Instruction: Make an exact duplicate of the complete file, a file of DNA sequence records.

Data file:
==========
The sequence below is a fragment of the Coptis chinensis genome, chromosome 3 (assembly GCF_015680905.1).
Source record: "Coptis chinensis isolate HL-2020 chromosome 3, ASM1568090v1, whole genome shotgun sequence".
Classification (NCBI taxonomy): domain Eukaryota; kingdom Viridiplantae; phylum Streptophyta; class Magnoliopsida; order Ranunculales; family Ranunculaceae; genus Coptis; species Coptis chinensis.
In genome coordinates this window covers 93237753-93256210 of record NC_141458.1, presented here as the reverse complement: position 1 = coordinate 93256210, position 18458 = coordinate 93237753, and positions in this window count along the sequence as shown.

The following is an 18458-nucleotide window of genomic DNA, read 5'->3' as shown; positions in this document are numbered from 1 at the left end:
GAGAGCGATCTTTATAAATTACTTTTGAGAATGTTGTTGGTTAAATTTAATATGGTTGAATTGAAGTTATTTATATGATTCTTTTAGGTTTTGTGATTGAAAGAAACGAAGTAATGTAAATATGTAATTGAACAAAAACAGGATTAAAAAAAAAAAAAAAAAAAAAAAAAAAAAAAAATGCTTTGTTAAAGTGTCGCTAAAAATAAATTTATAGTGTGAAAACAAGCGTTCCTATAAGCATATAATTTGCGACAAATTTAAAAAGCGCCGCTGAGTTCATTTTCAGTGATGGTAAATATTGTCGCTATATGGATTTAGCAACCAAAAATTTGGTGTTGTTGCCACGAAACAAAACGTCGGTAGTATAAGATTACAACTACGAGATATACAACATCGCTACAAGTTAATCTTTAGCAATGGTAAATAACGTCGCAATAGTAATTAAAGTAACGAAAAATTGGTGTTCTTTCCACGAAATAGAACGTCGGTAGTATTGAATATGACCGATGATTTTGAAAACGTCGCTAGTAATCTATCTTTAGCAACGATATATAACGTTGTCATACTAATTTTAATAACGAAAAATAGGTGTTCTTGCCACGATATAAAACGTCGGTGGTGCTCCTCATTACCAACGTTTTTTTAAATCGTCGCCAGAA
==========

The sequence below is a fragment of the Coptis chinensis genome, chromosome 3 (assembly GCF_015680905.1).
Source record: "Coptis chinensis isolate HL-2020 chromosome 3, ASM1568090v1, whole genome shotgun sequence".
Classification (NCBI taxonomy): domain Eukaryota; kingdom Viridiplantae; phylum Streptophyta; class Magnoliopsida; order Ranunculales; family Ranunculaceae; genus Coptis; species Coptis chinensis.
In genome coordinates this window covers 93237753-93256210 of record NC_141458.1, presented here as the reverse complement: position 1 = coordinate 93256210, position 18458 = coordinate 93237753, and positions in this window count along the sequence as shown.

The following is an 18458-nucleotide window of genomic DNA, read 5'->3' as shown; positions in this document are numbered from 1 at the left end:
GAGAGCGATCTTTATAAATTACTTTTGAGAATGTTGTTGGTTAAATTTAATATGGTTGAATTGAAGTTATTTATATGATTCTTTTAGGTTTTGTGATTGAAAGAAACGAAGTAATGTAAATATGTAATTGAACAAAAACAGGATTAAAAAAAAAAAAAAAAAAAAAAAAAAAAAAAAATGCTTTGTTAAAGTGTCGCTAAAAATAAATTTATAGTGTGAAAACAAGCGTTCCTATAAGCATATAATTTGCGACAAATTTAAAAAGCGCCGCTGAGTTCATTTTCAGTGATGGTAAATATTGTCGCTATATGGATTTAGCAACCAAAAATTTGGTGTTGTTGCCACGAAACAAAACGTCGGTAGTATAAGATTACAACTACGAGATATACAACATCGCTACAAGTTAATCTTTAGCAATGGTAAATAACGTCGCAATAGTAATTAAAGTAACGAAAAATTGGTGTTCTTTCCACGAAATAGAACGTCGGTAGTATTGAATATGACCGATGATTTTGAAAACGTCGCTAGTAATCTATCTTTAGCAACGATATATAACGTTGTCATACTAATTTTAATAACGAAAAATAGGTGTTCTTGCCACGATATAAAACGTCGGTGGTGCTCCTCATTACCAACGTTTTTTTAAATCGTCGCCAGAA